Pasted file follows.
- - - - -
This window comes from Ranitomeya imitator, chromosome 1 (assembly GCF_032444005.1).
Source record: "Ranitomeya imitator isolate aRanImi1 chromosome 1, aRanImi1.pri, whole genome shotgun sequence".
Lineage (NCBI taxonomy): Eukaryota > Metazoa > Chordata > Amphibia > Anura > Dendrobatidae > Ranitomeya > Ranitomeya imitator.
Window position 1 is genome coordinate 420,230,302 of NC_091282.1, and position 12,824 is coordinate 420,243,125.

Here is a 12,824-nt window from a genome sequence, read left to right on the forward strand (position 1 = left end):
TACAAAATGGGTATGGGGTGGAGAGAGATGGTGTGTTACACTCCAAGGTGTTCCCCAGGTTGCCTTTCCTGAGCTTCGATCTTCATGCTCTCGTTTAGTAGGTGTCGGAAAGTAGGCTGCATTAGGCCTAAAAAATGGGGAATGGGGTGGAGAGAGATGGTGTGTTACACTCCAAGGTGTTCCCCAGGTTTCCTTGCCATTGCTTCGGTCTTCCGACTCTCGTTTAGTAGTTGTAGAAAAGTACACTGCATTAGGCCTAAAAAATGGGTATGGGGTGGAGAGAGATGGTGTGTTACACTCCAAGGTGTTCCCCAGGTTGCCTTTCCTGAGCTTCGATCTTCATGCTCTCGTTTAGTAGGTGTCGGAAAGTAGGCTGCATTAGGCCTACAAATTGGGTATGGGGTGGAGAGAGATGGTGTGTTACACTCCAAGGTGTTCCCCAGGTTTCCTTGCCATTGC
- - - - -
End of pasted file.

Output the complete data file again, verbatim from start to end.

This window comes from Ranitomeya imitator, chromosome 1 (assembly GCF_032444005.1).
Source record: "Ranitomeya imitator isolate aRanImi1 chromosome 1, aRanImi1.pri, whole genome shotgun sequence".
Lineage (NCBI taxonomy): Eukaryota > Metazoa > Chordata > Amphibia > Anura > Dendrobatidae > Ranitomeya > Ranitomeya imitator.
Window position 1 is genome coordinate 420,230,302 of NC_091282.1, and position 12,824 is coordinate 420,243,125.

Here is a 12,824-nt window from a genome sequence, read left to right on the forward strand (position 1 = left end):
TACAAAATGGGTATGGGGTGGAGAGAGATGGTGTGTTACACTCCAAGGTGTTCCCCAGGTTGCCTTTCCTGAGCTTCGATCTTCATGCTCTCGTTTAGTAGGTGTCGGAAAGTAGGCTGCATTAGGCCTAAAAAATGGGGAATGGGGTGGAGAGAGATGGTGTGTTACACTCCAAGGTGTTCCCCAGGTTTCCTTGCCATTGCTTCGGTCTTCCGACTCTCGTTTAGTAGTTGTAGAAAAGTACACTGCATTAGGCCTAAAAAATGGGTATGGGGTGGAGAGAGATGGTGTGTTACACTCCAAGGTGTTCCCCAGGTTGCCTTTCCTGAGCTTCGATCTTCATGCTCTCGTTTAGTAGGTGTCGGAAAGTAGGCTGCATTAGGCCTACAAATTGGGTATGGGGTGGAGAGAGATGGTGTGTTACACTCCAAGGTGTTCCCCAGGTTTCCTTGCCATTGC